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Here we'll explore the nexus of legal rulings, Capitol Hill policy-making, technical standards development, and technological innovation that creates -- and will recreate -- the networked world as we know it. Among the topics we'll touch on: intellectual property conflicts, technical architecture and innovation, the evolution of copyright, private vs. public interests in Net policy-making, lobbying and the law, and more.

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October 23, 2008

Lala Land?

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Posted by Alan Wexelblat

Lala music service logo
My brother sent me an invite to sign up for the music streaming service "Lala". According to their promotion it's all kosher with the Cartel. You play a stream in your Web browser in a Flash plug-in (like Pandora and Last.fm).

I'm not terribly inclined to sign up for another service and was wondering if anyone had any experience with these guys?

They apparently have software that scans the music on your disk and adds songs it finds there to your online collection so you can stream them from the lala site into any browser. They claim to have licenses for about 6 million tracks, which is a pretty small sample when you consider the universe of all songs, but hey they're new.

You can also pay to add more songs. It appears to cost 10 cents for unlimited streams and if you buy the MP3 that 10 cents is credited toward the price of the download, which they claim is 89 cents and all DRM-free. They also have links to get you to purchase conventional CDs that they're reselling from labels and artists - prices on those are variable, as you'd expect.

There are the usual sorts of social features, where you can see and play samples from other peoples' song lists. They are also promoting the Twitter-like notion of "following" another person and discovering new music by watching what the followed person adds to his or her collection. There's also a points system for getting new people to sign up, getting them to follow you, and so on. Right now the points seem to be a pure popularity metric (they call it "influence") and don't seem to translate into anything beyond ego-boo.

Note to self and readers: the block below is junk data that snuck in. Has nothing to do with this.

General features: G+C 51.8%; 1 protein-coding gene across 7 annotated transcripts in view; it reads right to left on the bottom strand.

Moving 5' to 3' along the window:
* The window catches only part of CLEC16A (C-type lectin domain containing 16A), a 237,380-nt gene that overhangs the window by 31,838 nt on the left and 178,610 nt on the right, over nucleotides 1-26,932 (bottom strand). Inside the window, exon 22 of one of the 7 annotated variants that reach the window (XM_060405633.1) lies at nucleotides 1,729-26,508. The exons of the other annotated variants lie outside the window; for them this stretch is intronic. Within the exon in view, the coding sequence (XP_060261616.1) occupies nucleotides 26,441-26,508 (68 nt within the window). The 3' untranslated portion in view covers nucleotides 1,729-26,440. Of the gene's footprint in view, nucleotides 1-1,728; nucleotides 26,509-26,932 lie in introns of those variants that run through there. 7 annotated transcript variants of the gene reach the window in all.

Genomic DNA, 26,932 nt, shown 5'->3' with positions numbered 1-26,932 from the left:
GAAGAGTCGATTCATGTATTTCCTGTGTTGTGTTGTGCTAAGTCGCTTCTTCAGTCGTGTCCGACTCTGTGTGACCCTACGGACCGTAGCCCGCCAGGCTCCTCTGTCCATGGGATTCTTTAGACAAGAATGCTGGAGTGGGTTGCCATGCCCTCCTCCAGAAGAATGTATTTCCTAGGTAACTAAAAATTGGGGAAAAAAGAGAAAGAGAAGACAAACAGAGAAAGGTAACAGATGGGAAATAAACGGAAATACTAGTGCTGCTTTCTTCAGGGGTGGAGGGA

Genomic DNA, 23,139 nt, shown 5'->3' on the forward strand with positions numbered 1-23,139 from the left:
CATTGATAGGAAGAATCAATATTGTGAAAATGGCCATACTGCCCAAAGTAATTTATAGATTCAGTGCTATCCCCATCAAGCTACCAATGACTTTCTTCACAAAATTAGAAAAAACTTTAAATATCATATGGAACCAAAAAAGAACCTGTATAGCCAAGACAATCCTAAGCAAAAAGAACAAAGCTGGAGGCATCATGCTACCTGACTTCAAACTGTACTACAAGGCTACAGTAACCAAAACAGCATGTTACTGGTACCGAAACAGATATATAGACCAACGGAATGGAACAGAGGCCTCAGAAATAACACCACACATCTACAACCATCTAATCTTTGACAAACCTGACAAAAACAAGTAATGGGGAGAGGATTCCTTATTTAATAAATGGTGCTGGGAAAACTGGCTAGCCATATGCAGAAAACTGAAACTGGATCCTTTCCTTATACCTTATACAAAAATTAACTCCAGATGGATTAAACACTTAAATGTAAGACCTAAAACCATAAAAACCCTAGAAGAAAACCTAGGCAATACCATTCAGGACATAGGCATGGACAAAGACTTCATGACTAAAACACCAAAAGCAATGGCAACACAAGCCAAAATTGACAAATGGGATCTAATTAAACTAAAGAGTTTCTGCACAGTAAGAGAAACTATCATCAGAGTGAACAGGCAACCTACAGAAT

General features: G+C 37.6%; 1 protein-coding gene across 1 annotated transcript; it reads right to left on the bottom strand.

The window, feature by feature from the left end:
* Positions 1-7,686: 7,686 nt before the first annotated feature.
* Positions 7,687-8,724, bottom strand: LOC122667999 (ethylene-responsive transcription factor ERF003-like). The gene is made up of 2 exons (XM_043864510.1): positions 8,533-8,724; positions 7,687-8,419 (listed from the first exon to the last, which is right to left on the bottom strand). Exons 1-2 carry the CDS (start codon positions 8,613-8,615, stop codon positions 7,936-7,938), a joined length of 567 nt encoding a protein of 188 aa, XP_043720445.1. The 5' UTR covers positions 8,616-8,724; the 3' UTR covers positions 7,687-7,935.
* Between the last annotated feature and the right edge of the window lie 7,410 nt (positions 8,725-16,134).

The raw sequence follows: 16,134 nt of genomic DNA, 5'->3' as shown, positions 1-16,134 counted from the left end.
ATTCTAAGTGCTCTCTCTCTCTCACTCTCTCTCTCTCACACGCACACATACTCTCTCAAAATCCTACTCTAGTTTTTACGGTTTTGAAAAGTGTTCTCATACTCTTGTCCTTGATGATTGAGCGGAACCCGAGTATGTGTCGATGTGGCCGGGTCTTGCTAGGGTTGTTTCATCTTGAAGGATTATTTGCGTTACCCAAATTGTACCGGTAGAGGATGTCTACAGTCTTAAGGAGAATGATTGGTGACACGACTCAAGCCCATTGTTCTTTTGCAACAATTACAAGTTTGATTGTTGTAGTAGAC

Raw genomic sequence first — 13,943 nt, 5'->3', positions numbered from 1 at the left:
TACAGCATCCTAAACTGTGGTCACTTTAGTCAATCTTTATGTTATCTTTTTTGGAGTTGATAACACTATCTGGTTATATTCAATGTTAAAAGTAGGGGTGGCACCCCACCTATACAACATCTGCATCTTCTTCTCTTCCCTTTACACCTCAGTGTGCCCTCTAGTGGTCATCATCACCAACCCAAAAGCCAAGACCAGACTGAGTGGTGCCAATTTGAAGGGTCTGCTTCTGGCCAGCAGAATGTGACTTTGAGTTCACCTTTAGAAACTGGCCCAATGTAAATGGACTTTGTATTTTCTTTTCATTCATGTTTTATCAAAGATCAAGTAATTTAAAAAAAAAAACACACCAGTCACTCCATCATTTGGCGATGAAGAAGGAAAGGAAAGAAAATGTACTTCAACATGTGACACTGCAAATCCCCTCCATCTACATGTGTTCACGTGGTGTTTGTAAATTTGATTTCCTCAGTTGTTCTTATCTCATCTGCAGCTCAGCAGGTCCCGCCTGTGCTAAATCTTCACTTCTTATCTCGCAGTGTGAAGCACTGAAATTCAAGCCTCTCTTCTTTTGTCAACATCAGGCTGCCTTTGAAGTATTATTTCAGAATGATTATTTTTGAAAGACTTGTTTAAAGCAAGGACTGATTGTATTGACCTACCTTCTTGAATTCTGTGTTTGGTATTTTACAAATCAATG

Comments (4) + TrackBacks (0) | Category: IP Markets and Monopolies


COMMENTS

1. Gavin Baker on October 24, 2008 1:35 PM writes...

Grooveshark Lite is the same idea, and it's gratis (ad-supported).

Grooveshark may not be entirely kosher with the Cartel, but they have some labels on board, they're holding money for the others in an escrow fund, and they haven't been sued yet, so *shrug*

Permalink to Comment

2. bd on October 29, 2008 6:55 AM writes...

I also got an email from a friend about this service last week. After reading your post I decided to check it out. Thus far? Colour me impressed. Seriously.

The site is slickly laid out and runs pretty smoothly. I like the idea of scanning the music on my hard drive and making it available to play on the site from anywhere with my login. I got 50 song credits (for online songs) when I joined and got 5 more when a friend joined. It's editing feature works pretty smoothly. I've also purchased DRM-free mp3s from them. They downloaded quickly and I've cracked the files to find no traces of DRM anywhere. The titles they offer are extensive with some that you cannot purchase normally in the U.S., but not completest as I found several that weren't available.

The one glitch that I've found thus far is that their tool for matching songs online to those on your hard drive needed to be restarted from the beginning after a reboot.

If the cartel had begun this way rather than trying to criminalize people, then it would be in better shape today.

Permalink to Comment

3. drwex on October 30, 2008 8:39 AM writes...

Thanks for the report. My brother said their song matcher got about half the 9k tracks he has ripped to his hard disk.

Permalink to Comment

4. Thorsten Claus on November 20, 2008 8:59 PM writes...

Totally Awesome!
The interface - as already mentioned - works really well, and a "mini player" mode is in the works (so you don't take up all the browser real-estate or even could launch it in the sidebar).

Not only can I listen to lots of cool music, I can also mix in stuff I already have. The Lala Uploader dropped 35GB of my music into Lala land, with about 42% of the songs already in Lala often in better quality, a great backup option (though I have not tried to download them again, at least things are not lost).

The drawback is that there is no bookmark option of songs you like to listen to, unless you pay 10c to add them to your web-only playlist. But you can add an enormous amount of music to your queue and let that shuffle ;)

I would say about 80% of the stuff I like to listen is online, and it's completely free, so for me it's a win.

I still use OpenPandora because I get some new stuff up my ears from time to time without active discovery...

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